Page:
CHARLES PHILLIP MOORE ~ Deceased collector’s WW1 medals reunited with veteran’s great niece.


Medals - Moore PairMRNZ received a pair of WW1 service medals from a deceased collector’s estate in 2015, named to 48664 PTE. C. P. MOORE NZEF.  The medals had been queued in my ‘medals awaiting research’ and as is my practice, posted on the ‘Lost Trails’ page of the Medals Reunited New Zealand website.  In the event that a veteran’s name on this page is recognized, the research process can often be short circuited to locate and validate a family connection before we hand over the medals – this was the case with Pte. Moore’s medals.

Sandra C. of Matamata had seen the medal list on our website, recognized Pte. Moore’s name as being a relative, and sent me an email laying claim to his medals on the basis that her father Leonard’s sister, Mabel Bryant (nee Cummings) had been Pte. Charles Moore’s wife, albeit for just four years.


Charles Phillip Moore was born the son of a Boarding School Teacher at Lewisham in Middlesex, England on 05 May 1885, the eldest of four siblings.  Charles alone immigrated to New Zealand in 1909 and sought work as a sheep farmer with a relative in Waitara.

Charles was employed on his cousin J. M. Bryant’s property at Awakino in Waitara at the time he was required to be attested for military service.  At 31 years of age Charles was assigned to the Auckland Infantry Regiment (A.I.R.) in January 1917.  As a member of the 3rd Battalion, A.I.R., 26th Reinforcements, Pte. Moore embarked for Devonport, England from Wellington in June 1917.  By October he had arrived at Etaples, France and was immediately prepared for front line duties before joining his Battalion in the field at Ypres, Belgium.

After just one month in the field Pte. Moore was evacuated to the 4th NZ Field Ambulance with diarrhea which was further complicated by emphysema, and then more serious, pleurisy.  Pte. Moore was classified as “dangerously ill” which necessitated his evacuation to the NZ General Hospital at Brockenhurst in England.  By December 1917, Pte. Moore had been transferred to the Sick & Injured List aboard the hospital ship, HS St. Patrick.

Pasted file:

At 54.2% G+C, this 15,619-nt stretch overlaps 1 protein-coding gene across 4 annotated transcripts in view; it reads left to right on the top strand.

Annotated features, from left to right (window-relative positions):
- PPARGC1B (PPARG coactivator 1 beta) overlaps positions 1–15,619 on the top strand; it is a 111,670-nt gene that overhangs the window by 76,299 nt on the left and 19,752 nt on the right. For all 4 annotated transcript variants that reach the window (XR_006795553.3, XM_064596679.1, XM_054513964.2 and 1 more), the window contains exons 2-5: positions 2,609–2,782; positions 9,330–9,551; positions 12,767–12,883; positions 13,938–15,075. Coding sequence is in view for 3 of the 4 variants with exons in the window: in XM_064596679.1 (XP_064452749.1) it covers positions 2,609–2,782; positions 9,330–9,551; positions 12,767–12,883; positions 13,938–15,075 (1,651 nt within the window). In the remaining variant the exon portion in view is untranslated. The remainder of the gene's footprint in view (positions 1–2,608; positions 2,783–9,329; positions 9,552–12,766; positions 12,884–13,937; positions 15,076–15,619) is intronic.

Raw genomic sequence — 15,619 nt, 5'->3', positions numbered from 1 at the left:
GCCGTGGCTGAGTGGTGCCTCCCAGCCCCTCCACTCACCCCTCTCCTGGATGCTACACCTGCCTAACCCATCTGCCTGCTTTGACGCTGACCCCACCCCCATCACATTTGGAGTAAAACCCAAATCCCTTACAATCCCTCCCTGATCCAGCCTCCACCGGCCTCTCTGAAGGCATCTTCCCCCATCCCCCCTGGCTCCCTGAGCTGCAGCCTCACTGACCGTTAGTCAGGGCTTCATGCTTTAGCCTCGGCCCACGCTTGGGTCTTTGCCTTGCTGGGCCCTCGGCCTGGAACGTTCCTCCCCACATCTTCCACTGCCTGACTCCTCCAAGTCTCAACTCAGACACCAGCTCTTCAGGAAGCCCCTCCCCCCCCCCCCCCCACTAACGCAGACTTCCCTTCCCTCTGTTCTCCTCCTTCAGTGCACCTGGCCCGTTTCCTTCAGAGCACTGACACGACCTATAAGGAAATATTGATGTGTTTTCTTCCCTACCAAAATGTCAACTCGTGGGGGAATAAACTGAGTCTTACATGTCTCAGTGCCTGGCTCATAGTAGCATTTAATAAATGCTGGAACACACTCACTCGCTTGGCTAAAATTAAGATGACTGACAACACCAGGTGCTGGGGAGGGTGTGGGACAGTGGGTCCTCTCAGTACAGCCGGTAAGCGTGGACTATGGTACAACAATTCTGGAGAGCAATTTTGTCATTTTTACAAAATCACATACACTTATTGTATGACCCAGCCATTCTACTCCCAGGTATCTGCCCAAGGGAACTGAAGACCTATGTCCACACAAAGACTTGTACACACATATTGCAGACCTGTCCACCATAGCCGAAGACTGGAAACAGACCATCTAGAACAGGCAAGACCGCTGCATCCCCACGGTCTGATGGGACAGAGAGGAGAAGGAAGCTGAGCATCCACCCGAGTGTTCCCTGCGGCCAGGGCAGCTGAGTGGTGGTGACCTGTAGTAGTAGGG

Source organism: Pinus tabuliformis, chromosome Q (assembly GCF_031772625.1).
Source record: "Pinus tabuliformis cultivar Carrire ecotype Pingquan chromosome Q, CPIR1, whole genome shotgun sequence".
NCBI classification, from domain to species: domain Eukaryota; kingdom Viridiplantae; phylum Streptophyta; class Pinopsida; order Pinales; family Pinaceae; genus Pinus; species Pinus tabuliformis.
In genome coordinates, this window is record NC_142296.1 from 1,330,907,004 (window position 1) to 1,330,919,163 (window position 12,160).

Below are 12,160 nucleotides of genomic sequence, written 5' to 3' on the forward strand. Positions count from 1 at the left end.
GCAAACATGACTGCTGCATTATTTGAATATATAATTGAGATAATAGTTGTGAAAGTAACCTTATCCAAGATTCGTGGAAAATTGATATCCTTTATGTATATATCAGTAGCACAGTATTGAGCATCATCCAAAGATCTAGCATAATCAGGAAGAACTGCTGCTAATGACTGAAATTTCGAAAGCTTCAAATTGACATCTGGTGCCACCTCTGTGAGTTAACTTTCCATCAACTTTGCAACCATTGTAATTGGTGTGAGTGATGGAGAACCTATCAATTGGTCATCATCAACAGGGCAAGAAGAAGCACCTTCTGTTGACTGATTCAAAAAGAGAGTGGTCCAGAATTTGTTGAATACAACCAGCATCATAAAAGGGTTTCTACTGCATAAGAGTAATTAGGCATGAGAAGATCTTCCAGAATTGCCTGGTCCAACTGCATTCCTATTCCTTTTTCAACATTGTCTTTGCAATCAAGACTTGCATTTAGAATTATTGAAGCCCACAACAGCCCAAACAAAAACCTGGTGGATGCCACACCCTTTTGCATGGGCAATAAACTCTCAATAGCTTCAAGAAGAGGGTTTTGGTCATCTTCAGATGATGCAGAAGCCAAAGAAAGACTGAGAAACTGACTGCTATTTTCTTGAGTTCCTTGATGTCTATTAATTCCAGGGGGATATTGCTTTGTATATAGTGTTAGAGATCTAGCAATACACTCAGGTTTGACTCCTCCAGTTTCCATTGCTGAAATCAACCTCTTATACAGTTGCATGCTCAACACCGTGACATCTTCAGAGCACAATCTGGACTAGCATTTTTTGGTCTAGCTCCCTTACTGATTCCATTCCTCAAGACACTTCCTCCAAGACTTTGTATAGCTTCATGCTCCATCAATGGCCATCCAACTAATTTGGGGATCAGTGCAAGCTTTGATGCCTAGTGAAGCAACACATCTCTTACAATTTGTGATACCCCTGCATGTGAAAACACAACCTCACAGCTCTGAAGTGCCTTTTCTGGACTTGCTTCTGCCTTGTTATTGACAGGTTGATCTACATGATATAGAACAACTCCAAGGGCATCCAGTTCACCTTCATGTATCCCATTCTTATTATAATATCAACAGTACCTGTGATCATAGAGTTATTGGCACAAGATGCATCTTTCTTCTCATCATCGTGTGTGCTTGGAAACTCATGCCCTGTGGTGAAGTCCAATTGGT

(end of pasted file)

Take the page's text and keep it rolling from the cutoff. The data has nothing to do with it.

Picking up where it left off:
In February 1918, Pte. Moore’s weight loss and lung condition were of such concern that he was deemed unfit for military duties and was embarked for New Zealand aboard the HS Maunganui and subsequently admitted to Wellington Hospital on arrival in New Zealand.  Pte. Moore was discharged from the NZEF as NLPFWS – “no longer physically fit for war service” on 18 June 1918.  For his 298 days of foreign service Pte. Charles Moore qualified for the award of the British War Medal and the Victory Medal.

Charles returned to his home at Waikawau, Awakino and an extensive period of recuperation.  Eventually he returned to farming until his retirement.  A confirmed bachelor, Charles at 71 years of age must have had a  sudden change of heart late in life when he married the widowed Mabel Bryant (nee Cummings) on 03 March 1952.  Charles pre-deceased Mabel at New Plymouth in May 1956 and is buried at Te Henui Cemetery, New Plymouth – his gravestone is marked: “Great War Veteran Auckland Regiment”.


The short circuiting of this research was made easier by the presence of two separate family trees that had been posted on Ancestry that answered questions I had regarding Sandra’s paternal relationship to Charles Moore, all of which substantiated her claim.  As a result Pte. Moore’s medals are en-route to Sandra as I write this post.

The short circuiting of this research case was made much easier by the presence of three Family Trees that had been posted on Ancestry.  Between the three, I was able to answer all of the queries I had relating to Charles Moore’s lineage which clearly substantiated Sandra’s claim to his medals.  Pte. Charles Phillip Moore’s medals are en-route to Sandra as I write this post.

The reunited medal tally is now 49.



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